Annu. Rev. Astron. Astrophys. 1998. 36: 267-316
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5.2. The Lyalpha Forest as a Cosmological Laboratory

The first generation of simulations was largely aimed at establishing the physical properties of the Lyalpha absorbers. The newly gained understanding of the nature of the Lyalpha forest and the increasing realism of the simulations, together with new semi-analytic methods and novel ways of data analysis have brought quantitative cosmology with the low column density Lyalpha forest within reach.

Aside from the cosmic microwave background, the intergalactic medium is the only astrophysical environment for which observable properties can (at least in principle) be calculated from a simple set of cosmological initial conditions. This is because at z~ 3 the density fluctuations delta = rho / rhobar - 1 on spatial scales relevant for detectable Lyalpha lines (on the order of 102 kpc comoving) are not too far into the non-linear regime, so the history of the gas causing most of the low column density Lyalpha forest has not yet been obliterated by virialization and dissipative processes. Overdensities between delta ltapprox 0 and delta ~ 15 roughly correspond to Lyalpha lines on the linear part of the curve of growth (12 ltapprox log N ltapprox 14), where spectroscopic measurements are most sensitive. When observing structures still dominated by gravity the problem of "bias", one of the main obstacles to doing cosmology with galaxies, largely can be avoided.

The link between the observable appearance of the Lyalpha forest and the various cosmological input parameters can be described by the Gunn-Peterson relation for the HI optical depth, generalized to include an inhomogenous density and velocity field. As long as the gas is highly ionized and in photoionization equilibrium (not necessarily thermal equilibrium), and the gas is unshocked, the optical depth is given by

Equation 17     (17)

This equation relates the optical depth for Lyalpha absorption to the mean baryonic density (in gas) in units of the critical density, Omegab, the Hubble constant at redshift z, H(z), the average gas temperature T, the proper baryon density rho, the photoionization rate Gamma-12 in units of 10 -12 s-1, and the gradient of the local peculiar velocity dvpec/dr along the LOS. A further convolution with a Voigt profile is necessary to include the proper thermal velocity broadening. To turn this relation into a complete description of the observed Lyalpha forest, cosmology has to predict the cosmic density and velocity fields, the fraction of the closure density in the form of gas, the equation of state, T = T(rho), and the ionizing radiation field. The exponent alpha (alpha=2 for an isothermal gas) takes account of the fact that in denser regions of the universe the gas is typically warmer because it is more effectively heated by photoionization, but alpha also depends on the reionization history of the gas and the amount of adiabatic expansion/compression. Hui & Gnedin (1997), and Croft et al (1997a) find values of alpha approx 1.6 - 1.8.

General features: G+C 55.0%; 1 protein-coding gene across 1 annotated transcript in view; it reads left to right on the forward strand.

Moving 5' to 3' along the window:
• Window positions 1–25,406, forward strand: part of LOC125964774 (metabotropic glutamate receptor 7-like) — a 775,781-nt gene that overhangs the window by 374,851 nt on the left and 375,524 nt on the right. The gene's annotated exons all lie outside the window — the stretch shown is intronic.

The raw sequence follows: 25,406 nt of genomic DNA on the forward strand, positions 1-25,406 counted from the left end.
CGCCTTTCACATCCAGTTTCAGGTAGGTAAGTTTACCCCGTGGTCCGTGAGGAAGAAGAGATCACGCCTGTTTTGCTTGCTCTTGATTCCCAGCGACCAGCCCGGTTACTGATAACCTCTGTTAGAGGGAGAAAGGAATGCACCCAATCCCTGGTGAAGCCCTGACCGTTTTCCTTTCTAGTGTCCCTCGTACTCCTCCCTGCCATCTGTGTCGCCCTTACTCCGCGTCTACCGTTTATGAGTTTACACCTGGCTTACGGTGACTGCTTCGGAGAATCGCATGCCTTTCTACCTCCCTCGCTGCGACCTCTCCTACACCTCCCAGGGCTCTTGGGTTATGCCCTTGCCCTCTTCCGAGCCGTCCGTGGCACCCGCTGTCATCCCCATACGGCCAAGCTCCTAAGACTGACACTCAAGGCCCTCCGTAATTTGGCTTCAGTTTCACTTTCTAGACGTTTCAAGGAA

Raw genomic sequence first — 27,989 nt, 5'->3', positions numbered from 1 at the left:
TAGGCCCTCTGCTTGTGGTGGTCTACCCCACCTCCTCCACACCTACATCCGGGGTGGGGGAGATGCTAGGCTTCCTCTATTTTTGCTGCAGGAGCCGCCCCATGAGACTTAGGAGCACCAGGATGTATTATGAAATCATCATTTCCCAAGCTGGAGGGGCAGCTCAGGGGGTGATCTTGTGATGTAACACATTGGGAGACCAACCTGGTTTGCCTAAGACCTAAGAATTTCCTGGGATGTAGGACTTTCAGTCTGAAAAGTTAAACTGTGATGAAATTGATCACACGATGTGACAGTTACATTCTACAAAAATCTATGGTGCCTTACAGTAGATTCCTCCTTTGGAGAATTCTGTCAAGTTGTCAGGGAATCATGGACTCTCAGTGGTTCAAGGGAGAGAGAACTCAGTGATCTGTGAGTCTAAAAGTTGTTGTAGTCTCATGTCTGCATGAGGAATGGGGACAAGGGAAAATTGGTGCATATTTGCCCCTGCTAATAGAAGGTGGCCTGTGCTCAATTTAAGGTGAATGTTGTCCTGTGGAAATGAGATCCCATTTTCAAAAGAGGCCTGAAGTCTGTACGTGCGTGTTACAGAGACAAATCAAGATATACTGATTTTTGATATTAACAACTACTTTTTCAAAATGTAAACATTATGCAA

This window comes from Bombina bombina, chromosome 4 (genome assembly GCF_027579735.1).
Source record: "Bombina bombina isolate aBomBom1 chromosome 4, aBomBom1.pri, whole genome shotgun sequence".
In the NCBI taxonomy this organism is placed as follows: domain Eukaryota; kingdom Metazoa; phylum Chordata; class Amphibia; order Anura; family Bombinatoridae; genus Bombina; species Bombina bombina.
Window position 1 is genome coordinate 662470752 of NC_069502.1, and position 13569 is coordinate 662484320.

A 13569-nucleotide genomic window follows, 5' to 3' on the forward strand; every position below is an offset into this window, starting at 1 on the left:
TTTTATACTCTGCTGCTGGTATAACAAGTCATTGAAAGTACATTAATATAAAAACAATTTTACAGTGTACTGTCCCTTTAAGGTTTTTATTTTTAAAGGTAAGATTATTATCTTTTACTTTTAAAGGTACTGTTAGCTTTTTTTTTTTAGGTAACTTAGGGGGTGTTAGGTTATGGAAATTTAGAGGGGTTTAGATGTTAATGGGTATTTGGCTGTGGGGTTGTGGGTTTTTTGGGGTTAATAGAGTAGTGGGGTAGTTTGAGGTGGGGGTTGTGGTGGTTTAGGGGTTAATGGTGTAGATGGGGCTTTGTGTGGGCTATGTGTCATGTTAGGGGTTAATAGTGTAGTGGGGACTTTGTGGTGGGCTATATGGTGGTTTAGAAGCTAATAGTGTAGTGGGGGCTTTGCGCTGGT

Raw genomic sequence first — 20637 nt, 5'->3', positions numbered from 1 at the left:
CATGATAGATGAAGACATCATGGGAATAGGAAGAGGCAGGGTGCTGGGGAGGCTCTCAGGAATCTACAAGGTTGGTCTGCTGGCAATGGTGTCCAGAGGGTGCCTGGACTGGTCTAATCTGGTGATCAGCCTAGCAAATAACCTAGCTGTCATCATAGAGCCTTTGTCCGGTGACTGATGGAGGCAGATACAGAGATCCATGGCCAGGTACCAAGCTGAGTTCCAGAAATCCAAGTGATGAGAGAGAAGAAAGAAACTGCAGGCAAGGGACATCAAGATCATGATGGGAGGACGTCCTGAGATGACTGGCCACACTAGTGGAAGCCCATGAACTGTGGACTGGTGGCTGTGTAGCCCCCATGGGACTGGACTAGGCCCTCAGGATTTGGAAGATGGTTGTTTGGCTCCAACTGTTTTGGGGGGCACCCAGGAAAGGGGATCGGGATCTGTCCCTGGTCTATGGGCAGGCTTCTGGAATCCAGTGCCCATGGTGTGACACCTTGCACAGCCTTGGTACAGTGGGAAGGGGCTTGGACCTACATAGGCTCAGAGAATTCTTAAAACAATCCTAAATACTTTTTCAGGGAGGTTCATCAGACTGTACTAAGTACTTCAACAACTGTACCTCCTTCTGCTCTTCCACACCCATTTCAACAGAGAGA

Cosmological parameters can now be "measured" by iterating simulations with different input parameters until the simulated statistics of tau(z) (the mean absorption, correlation function etc) match the observed ones. Perhaps the simplest cosmological parameter combination to be obtained is related to the baryon density, Omegab. Given eqn. (17) the optical depth tau scales approximately with (Omega h502)alpha / Gamma-12. Using an independent estimate of the photoionization rate Gamma-12, e.g., from the integrated UV radiation of QSOs, one can determine Omegab.

The simulations show that a rather high Omegab h2 is required to reproduce the amount of observed absorption, even for a conservatively low estimate of Gamma (Hernquist et al 1996, Miralda-Escudé et al 1996). If the ionizing background is given by the known QSOs alone and a Haardt & Madau (1996) spectrum (scaled to J-21 approx 0.23, at z = 2) is adopted, Omegab h2 > 0.017 (Rauch et al 1997). Although the observations of taueff on which the result is based, are still somewhat uncertain, relatively large Omegab values appear to be an inherent feature of hierarchical structure formation and cannot be avoided unless most of the low column density absorption dominating the Lyalpha forest has a different physical origin (Weinberg et al 1997).